Since the "John Henry" of legend was black it's possible that the term was sometimes used as a general reference to a black man though I've never heard the name used in that way.  But in any case the Big Bend Tunnel was not built until after the Civil War.  My guess is that there was some artistic liberty taken by the filmmakers.
Title: Re: Etymology of the Country Blues Lexicon and Blues Terminology
Post by: uncle bud on May 25, 2010, 06:59:58 AM
This "word of the day" showed up in my inbox and I thought I'd pass it along:

shivaree \SHIV-uh-ree\, noun:

1. A mock serenade with kettles, pans, horns, and other noisemakers given for a newly married couple.
2. An elaborate, noisy celebration.

verb:
1. To serenade with a shivaree.

    I used to attend shivarees and I can remember the preparation and planning involved.
    -- "Of pigs, jokes, and marriage." Lawrence World-Journal.

    When my father got married (yes that was the 50's) his male relatives pulled a "shivaree," where they set up all kinds of surprises for the newly married couple to find on their wedding night. This included the typical short sheeting of the wedding bed, changing the content of the groom's shaving cream can, and other gags.
    -- Isaac Grant Thompson, Irving Browne, Kentucky Folklore Record.

Shivaree is an adaptation of the French word charivari, which describes an old custom that celebrates a marriage. Shivaree is centered along the Mississippi.
Title: Re: Etymology of the Country Blues Lexicon and Blues Terminology
Post by: Stuart on May 25, 2010, 08:42:07 AM
I've actually heard shivaree used over the years. I remember hearing it in a couple of films and/or TV shows way back when. I believe that it was used in a rural and/or period context. Both the Weenie and the Mozilla  spell checkers flag it which speaks to it's current frequency of use.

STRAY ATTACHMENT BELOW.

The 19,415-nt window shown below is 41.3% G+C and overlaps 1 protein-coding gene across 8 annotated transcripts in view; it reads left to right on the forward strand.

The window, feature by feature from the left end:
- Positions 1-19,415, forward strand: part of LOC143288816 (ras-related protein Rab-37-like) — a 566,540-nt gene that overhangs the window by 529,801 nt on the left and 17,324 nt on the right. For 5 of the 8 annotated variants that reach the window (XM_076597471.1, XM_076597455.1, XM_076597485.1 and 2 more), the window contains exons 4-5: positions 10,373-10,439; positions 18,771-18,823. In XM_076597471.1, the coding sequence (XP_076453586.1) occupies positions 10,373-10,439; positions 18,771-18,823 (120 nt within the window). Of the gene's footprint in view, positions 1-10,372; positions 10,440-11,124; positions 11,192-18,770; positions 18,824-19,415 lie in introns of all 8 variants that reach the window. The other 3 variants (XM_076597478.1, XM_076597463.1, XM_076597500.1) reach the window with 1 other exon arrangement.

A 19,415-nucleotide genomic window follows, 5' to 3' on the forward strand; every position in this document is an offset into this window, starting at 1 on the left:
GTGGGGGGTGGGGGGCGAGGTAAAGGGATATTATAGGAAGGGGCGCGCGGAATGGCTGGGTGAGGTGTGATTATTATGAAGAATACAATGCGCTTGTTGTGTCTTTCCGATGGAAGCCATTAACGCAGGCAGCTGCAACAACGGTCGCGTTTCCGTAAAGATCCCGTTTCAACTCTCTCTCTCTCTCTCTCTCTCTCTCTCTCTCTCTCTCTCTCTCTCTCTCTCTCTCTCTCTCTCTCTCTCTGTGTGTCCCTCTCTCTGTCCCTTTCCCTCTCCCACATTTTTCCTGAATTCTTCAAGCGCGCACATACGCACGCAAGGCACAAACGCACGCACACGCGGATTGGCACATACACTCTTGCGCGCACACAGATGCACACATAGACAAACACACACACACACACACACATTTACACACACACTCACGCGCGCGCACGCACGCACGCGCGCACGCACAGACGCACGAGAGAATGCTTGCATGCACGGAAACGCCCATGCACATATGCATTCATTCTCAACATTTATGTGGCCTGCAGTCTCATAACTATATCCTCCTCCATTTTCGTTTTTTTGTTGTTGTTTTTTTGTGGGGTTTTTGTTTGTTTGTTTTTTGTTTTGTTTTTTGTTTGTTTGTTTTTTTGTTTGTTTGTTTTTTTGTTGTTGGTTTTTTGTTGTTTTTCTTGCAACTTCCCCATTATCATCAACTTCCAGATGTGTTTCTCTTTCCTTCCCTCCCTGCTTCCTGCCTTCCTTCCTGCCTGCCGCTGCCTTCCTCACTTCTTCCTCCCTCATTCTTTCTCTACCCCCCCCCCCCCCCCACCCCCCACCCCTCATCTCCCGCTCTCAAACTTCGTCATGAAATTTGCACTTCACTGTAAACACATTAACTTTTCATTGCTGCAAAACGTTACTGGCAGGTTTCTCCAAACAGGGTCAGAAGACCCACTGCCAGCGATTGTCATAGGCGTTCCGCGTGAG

Title: Re: Etymology of the Country Blues Lexicon and Blues Terminology
Post by: Johnm on May 25, 2010, 08:58:12 AM
Hi all,
My mother has said that she and my dad were treated to a shivaree in Lawrence, Kansas, when they married there in 1944 or 1945.  Part of it involved being taken down the main street of the town in a wheelbarrow.  She described the experience as being simultaneously embarrassing and fun.
All best,
Johnm
Title: Re: Etymology of the Country Blues Lexicon and Blues Terminology
Post by: Lyle Lofgren on May 25, 2010, 06:43:16 PM
Newlyweds were also subjected to shivarees in rural Minnesota, at least up to the mid-1950s (when I moved to the city). About a week after the couple returned from their honeymoon, all the neighbors would sneak up to the house at about 11 PM or so (when farmers are always in bed) and, at a signal, all begin pounding on various unmusical things, such as plow colters, or ringing cowbells. The couple would have to get out of bed and acknowledge the tribute, and they were expected to serve everyone ice cream and/or beer (although I can't imagine preparing for such an event, and I'm glad I got married in the city).

Lyle
Title: Re: Etymology of the Country Blues Lexicon and Blues Terminology
Post by: Johnm on May 25, 2010, 07:57:43 PM
Hi Lyle,
I like your choice of verbs--"subjected" to a shivaree makes more sense than being "treated" to one!
All best,
Johnm
Title: Re: Etymology of the Country Blues Lexicon and Blues Terminology